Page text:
Does Fiscal Consolidation Raise Inequality?

Fiscal tightening, whether based on cutting spending or raising taxes, has raised inequality and lowered the wage share of income. These are the main findings of my co-authored IMF working paper released today. The results are based on 173 episodes of fiscal consolidation during 1978-2009 for 17 OECD economies (Australia, Austria, Belgium, Canada, Denmark, Finland, France, Germany, Ireland, Italy, Japan, Netherlands, Portugal, Spain, Sweden, the United Kingdom, and the United States). Some of the key charts from the paper are given below.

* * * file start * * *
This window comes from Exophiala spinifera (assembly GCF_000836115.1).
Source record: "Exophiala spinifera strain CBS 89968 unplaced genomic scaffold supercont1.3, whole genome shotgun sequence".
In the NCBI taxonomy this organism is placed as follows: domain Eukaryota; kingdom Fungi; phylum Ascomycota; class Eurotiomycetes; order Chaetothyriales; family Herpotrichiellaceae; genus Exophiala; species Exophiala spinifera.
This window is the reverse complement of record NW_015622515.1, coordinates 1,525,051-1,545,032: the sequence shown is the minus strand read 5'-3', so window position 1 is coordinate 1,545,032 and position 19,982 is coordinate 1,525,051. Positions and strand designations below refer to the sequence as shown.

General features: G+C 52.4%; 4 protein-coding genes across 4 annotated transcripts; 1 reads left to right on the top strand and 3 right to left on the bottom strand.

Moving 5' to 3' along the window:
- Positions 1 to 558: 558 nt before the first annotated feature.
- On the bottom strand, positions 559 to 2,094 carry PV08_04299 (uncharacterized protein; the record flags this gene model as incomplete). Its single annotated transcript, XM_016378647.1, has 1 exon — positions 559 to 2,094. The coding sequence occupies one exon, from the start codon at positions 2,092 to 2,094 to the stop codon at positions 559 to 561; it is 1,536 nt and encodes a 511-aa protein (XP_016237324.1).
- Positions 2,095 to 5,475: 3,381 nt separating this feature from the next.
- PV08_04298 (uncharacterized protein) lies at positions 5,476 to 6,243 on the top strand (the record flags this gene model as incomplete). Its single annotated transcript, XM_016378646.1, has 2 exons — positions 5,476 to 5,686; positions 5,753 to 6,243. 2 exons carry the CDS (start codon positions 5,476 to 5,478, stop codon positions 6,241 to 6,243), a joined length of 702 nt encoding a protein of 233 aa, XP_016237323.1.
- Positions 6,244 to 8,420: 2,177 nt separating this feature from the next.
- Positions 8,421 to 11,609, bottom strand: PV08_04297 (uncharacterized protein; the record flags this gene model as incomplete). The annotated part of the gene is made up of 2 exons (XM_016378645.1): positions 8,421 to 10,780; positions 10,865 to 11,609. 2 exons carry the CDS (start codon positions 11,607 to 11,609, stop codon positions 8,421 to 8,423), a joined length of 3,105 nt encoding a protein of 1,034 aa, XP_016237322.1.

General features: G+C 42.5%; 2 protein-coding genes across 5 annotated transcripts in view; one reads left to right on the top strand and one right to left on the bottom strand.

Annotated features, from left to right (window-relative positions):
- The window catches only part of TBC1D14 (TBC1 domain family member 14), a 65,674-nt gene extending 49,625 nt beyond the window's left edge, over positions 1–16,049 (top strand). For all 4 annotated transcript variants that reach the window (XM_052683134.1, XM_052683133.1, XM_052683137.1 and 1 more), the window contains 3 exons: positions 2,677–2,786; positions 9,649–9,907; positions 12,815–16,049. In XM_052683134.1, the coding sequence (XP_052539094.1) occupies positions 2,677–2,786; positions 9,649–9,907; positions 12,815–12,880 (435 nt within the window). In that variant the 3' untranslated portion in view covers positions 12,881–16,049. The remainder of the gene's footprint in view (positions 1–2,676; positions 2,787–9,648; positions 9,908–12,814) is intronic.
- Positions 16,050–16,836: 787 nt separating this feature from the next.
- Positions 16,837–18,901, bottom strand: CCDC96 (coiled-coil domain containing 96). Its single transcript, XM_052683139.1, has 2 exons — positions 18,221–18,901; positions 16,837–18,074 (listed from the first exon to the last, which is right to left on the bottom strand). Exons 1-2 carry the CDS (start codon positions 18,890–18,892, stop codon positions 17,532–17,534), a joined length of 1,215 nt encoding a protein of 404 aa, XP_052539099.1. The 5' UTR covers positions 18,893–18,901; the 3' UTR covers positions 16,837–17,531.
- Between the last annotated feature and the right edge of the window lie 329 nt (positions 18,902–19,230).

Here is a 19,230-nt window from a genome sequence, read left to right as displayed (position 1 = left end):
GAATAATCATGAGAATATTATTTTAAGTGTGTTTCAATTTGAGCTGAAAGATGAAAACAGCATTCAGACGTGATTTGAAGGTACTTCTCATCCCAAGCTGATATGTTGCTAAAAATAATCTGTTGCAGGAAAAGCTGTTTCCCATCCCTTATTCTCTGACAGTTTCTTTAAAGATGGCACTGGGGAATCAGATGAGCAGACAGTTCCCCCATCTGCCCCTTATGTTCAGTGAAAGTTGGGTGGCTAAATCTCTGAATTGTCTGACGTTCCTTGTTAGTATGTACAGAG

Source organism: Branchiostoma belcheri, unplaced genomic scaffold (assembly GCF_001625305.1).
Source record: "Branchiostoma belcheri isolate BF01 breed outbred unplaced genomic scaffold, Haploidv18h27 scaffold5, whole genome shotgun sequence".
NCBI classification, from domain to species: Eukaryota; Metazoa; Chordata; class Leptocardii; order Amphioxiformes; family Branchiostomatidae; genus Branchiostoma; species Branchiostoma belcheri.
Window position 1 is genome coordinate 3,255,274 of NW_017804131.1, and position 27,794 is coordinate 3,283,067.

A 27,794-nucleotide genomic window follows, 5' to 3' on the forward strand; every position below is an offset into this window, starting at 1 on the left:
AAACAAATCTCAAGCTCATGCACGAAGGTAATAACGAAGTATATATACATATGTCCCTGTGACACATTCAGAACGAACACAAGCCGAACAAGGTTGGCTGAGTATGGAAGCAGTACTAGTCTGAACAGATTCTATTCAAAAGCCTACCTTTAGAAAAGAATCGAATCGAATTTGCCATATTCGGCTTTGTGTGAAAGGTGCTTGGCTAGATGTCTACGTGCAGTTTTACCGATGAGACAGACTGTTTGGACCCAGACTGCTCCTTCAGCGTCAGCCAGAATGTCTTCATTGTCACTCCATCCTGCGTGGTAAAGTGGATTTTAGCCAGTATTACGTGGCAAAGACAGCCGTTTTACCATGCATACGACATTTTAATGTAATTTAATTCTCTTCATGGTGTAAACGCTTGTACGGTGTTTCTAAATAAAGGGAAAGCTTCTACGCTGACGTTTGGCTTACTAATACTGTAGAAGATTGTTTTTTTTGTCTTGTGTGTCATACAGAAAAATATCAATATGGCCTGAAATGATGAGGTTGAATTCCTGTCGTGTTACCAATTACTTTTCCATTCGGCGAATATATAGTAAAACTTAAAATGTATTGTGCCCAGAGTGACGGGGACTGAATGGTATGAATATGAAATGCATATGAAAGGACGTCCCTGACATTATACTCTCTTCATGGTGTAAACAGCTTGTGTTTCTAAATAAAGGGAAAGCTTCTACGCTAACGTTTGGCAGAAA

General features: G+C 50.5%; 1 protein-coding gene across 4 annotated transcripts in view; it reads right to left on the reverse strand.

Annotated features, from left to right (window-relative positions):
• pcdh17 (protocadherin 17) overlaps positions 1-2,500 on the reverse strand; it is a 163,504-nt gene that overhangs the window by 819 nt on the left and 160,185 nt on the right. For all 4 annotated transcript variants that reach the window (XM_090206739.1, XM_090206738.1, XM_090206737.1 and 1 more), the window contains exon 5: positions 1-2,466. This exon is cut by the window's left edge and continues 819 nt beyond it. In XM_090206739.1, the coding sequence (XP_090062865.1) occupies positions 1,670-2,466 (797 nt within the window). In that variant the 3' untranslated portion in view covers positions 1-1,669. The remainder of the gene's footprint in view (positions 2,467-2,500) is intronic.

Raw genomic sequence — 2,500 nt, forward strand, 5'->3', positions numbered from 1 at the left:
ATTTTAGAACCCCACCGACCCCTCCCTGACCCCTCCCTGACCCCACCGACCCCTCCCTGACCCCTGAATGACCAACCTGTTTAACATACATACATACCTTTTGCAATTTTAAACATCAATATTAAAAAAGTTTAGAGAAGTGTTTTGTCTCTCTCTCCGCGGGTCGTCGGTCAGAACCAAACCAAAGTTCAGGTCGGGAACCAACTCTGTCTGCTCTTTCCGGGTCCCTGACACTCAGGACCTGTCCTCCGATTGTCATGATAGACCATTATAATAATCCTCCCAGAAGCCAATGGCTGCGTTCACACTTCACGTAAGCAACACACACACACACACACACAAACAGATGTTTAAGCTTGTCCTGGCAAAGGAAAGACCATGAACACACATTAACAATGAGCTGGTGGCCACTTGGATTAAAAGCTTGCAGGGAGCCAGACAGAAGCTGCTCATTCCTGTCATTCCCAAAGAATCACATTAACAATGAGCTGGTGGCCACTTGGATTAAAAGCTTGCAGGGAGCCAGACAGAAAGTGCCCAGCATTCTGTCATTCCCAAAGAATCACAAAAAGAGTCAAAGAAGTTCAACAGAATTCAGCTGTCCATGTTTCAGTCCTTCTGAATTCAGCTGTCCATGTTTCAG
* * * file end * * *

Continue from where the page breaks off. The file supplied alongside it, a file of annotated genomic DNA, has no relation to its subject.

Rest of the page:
Fiscal consolidation raises inequality (as measured by the Gini Coefficient)
(The horizontal axis shows the year of the consolidation—year 0—and the impact up to 8 years after the consolidation)

Consolidation based on spending cuts raises inequality …

… as does consolidation based on tax increases

Fiscal consolidation lowers the wage share of income

Posted by at 7:07 PM

Labels: Inclusive Growth


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